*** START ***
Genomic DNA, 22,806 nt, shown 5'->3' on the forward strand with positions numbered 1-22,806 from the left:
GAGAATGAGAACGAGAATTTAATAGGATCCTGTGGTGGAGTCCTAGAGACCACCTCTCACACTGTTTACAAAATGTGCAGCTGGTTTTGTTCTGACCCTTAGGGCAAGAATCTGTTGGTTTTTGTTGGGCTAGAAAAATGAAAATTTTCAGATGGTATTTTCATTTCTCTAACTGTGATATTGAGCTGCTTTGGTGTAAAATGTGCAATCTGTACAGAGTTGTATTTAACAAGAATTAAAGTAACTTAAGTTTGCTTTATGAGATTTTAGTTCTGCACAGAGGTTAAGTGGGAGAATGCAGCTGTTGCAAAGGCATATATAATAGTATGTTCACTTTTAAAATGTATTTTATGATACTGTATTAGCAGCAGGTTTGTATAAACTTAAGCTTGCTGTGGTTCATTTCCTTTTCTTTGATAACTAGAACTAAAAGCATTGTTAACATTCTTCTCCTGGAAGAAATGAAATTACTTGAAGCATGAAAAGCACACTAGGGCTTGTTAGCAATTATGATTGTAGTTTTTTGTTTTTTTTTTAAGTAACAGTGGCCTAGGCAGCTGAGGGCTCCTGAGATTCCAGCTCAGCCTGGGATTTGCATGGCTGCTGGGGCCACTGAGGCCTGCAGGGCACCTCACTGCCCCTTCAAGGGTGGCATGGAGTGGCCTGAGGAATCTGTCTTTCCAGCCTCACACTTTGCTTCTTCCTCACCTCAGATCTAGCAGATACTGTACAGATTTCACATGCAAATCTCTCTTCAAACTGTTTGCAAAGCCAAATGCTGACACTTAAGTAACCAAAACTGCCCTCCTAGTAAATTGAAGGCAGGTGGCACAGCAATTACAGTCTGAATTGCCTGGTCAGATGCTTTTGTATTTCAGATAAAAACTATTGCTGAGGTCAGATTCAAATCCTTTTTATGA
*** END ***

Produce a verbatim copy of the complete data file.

Genomic DNA, 22,806 nt, shown 5'->3' on the forward strand with positions numbered 1-22,806 from the left:
GAGAATGAGAACGAGAATTTAATAGGATCCTGTGGTGGAGTCCTAGAGACCACCTCTCACACTGTTTACAAAATGTGCAGCTGGTTTTGTTCTGACCCTTAGGGCAAGAATCTGTTGGTTTTTGTTGGGCTAGAAAAATGAAAATTTTCAGATGGTATTTTCATTTCTCTAACTGTGATATTGAGCTGCTTTGGTGTAAAATGTGCAATCTGTACAGAGTTGTATTTAACAAGAATTAAAGTAACTTAAGTTTGCTTTATGAGATTTTAGTTCTGCACAGAGGTTAAGTGGGAGAATGCAGCTGTTGCAAAGGCATATATAATAGTATGTTCACTTTTAAAATGTATTTTATGATACTGTATTAGCAGCAGGTTTGTATAAACTTAAGCTTGCTGTGGTTCATTTCCTTTTCTTTGATAACTAGAACTAAAAGCATTGTTAACATTCTTCTCCTGGAAGAAATGAAATTACTTGAAGCATGAAAAGCACACTAGGGCTTGTTAGCAATTATGATTGTAGTTTTTTGTTTTTTTTTTAAGTAACAGTGGCCTAGGCAGCTGAGGGCTCCTGAGATTCCAGCTCAGCCTGGGATTTGCATGGCTGCTGGGGCCACTGAGGCCTGCAGGGCACCTCACTGCCCCTTCAAGGGTGGCATGGAGTGGCCTGAGGAATCTGTCTTTCCAGCCTCACACTTTGCTTCTTCCTCACCTCAGATCTAGCAGATACTGTACAGATTTCACATGCAAATCTCTCTTCAAACTGTTTGCAAAGCCAAATGCTGACACTTAAGTAACCAAAACTGCCCTCCTAGTAAATTGAAGGCAGGTGGCACAGCAATTACAGTCTGAATTGCCTGGTCAGATGCTTTTGTATTTCAGATAAAAACTATTGCTGAGGTCAGATTCAAATCCTTTTTATGA